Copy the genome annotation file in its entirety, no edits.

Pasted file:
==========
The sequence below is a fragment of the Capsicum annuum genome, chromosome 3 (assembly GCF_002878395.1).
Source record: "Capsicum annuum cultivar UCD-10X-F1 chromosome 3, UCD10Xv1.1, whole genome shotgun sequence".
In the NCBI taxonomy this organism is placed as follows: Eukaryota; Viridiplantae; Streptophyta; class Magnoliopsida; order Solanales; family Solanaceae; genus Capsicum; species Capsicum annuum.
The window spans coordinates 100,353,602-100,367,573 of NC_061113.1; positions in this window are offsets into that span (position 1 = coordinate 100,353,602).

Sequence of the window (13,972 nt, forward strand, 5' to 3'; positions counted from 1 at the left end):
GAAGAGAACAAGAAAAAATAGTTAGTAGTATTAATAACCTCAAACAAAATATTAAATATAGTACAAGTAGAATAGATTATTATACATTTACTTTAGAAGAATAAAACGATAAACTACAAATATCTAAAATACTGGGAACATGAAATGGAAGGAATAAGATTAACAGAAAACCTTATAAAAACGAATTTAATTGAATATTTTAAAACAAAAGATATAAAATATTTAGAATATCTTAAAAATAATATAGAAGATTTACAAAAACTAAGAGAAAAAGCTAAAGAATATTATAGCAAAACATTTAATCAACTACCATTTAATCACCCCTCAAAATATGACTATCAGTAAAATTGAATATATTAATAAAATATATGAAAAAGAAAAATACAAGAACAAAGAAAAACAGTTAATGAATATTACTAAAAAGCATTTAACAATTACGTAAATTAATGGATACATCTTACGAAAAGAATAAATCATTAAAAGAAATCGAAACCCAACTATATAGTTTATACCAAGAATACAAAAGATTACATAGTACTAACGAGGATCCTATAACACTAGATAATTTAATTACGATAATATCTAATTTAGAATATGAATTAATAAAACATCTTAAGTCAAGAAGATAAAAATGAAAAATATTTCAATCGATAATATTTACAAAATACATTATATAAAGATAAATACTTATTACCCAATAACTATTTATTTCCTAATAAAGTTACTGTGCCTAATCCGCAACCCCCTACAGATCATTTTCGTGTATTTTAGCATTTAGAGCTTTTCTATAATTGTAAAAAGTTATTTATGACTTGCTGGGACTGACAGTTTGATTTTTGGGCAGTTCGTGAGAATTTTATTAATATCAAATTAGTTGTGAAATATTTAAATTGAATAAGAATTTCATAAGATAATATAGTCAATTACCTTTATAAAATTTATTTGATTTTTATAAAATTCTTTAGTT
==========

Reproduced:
The sequence below is a fragment of the Capsicum annuum genome, chromosome 3 (assembly GCF_002878395.1).
Source record: "Capsicum annuum cultivar UCD-10X-F1 chromosome 3, UCD10Xv1.1, whole genome shotgun sequence".
In the NCBI taxonomy this organism is placed as follows: Eukaryota; Viridiplantae; Streptophyta; class Magnoliopsida; order Solanales; family Solanaceae; genus Capsicum; species Capsicum annuum.
The window spans coordinates 100,353,602-100,367,573 of NC_061113.1; positions in this window are offsets into that span (position 1 = coordinate 100,353,602).

Sequence of the window (13,972 nt, forward strand, 5' to 3'; positions counted from 1 at the left end):
GAAGAGAACAAGAAAAAATAGTTAGTAGTATTAATAACCTCAAACAAAATATTAAATATAGTACAAGTAGAATAGATTATTATACATTTACTTTAGAAGAATAAAACGATAAACTACAAATATCTAAAATACTGGGAACATGAAATGGAAGGAATAAGATTAACAGAAAACCTTATAAAAACGAATTTAATTGAATATTTTAAAACAAAAGATATAAAATATTTAGAATATCTTAAAAATAATATAGAAGATTTACAAAAACTAAGAGAAAAAGCTAAAGAATATTATAGCAAAACATTTAATCAACTACCATTTAATCACCCCTCAAAATATGACTATCAGTAAAATTGAATATATTAATAAAATATATGAAAAAGAAAAATACAAGAACAAAGAAAAACAGTTAATGAATATTACTAAAAAGCATTTAACAATTACGTAAATTAATGGATACATCTTACGAAAAGAATAAATCATTAAAAGAAATCGAAACCCAACTATATAGTTTATACCAAGAATACAAAAGATTACATAGTACTAACGAGGATCCTATAACACTAGATAATTTAATTACGATAATATCTAATTTAGAATATGAATTAATAAAACATCTTAAGTCAAGAAGATAAAAATGAAAAATATTTCAATCGATAATATTTACAAAATACATTATATAAAGATAAATACTTATTACCCAATAACTATTTATTTCCTAATAAAGTTACTGTGCCTAATCCGCAACCCCCTACAGATCATTTTCGTGTATTTTAGCATTTAGAGCTTTTCTATAATTGTAAAAAGTTATTTATGACTTGCTGGGACTGACAGTTTGATTTTTGGGCAGTTCGTGAGAATTTTATTAATATCAAATTAGTTGTGAAATATTTAAATTGAATAAGAATTTCATAAGATAATATAGTCAATTACCTTTATAAAATTTATTTGATTTTTATAAAATTCTTTAGTT